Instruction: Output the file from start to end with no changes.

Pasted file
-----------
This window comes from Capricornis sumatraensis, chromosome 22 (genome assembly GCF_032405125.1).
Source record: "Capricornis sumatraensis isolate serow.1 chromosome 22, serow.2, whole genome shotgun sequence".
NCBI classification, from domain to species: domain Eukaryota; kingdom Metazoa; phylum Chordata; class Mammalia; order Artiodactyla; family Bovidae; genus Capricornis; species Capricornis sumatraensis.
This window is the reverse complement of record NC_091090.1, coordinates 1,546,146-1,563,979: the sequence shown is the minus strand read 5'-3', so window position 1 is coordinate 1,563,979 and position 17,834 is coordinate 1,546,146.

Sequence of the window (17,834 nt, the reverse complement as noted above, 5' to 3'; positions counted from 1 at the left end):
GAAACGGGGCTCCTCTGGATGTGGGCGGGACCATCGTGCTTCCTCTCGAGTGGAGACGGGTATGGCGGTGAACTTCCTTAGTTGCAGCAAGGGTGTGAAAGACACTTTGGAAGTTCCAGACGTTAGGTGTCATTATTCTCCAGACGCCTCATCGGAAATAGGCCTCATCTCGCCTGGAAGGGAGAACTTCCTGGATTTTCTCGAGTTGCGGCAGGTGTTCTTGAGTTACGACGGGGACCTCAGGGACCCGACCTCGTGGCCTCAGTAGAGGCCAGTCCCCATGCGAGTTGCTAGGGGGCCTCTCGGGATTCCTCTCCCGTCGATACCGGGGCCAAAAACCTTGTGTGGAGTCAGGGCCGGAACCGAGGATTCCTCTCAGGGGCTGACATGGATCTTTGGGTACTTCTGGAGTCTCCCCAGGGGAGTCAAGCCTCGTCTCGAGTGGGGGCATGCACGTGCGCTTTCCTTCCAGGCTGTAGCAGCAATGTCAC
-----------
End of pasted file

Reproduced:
This window comes from Capricornis sumatraensis, chromosome 22 (genome assembly GCF_032405125.1).
Source record: "Capricornis sumatraensis isolate serow.1 chromosome 22, serow.2, whole genome shotgun sequence".
NCBI classification, from domain to species: domain Eukaryota; kingdom Metazoa; phylum Chordata; class Mammalia; order Artiodactyla; family Bovidae; genus Capricornis; species Capricornis sumatraensis.
This window is the reverse complement of record NC_091090.1, coordinates 1,546,146-1,563,979: the sequence shown is the minus strand read 5'-3', so window position 1 is coordinate 1,563,979 and position 17,834 is coordinate 1,546,146.

Sequence of the window (17,834 nt, the reverse complement as noted above, 5' to 3'; positions counted from 1 at the left end):
GAAACGGGGCTCCTCTGGATGTGGGCGGGACCATCGTGCTTCCTCTCGAGTGGAGACGGGTATGGCGGTGAACTTCCTTAGTTGCAGCAAGGGTGTGAAAGACACTTTGGAAGTTCCAGACGTTAGGTGTCATTATTCTCCAGACGCCTCATCGGAAATAGGCCTCATCTCGCCTGGAAGGGAGAACTTCCTGGATTTTCTCGAGTTGCGGCAGGTGTTCTTGAGTTACGACGGGGACCTCAGGGACCCGACCTCGTGGCCTCAGTAGAGGCCAGTCCCCATGCGAGTTGCTAGGGGGCCTCTCGGGATTCCTCTCCCGTCGATACCGGGGCCAAAAACCTTGTGTGGAGTCAGGGCCGGAACCGAGGATTCCTCTCAGGGGCTGACATGGATCTTTGGGTACTTCTGGAGTCTCCCCAGGGGAGTCAAGCCTCGTCTCGAGTGGGGGCATGCACGTGCGCTTTCCTTCCAGGCTGTAGCAGCAATGTCAC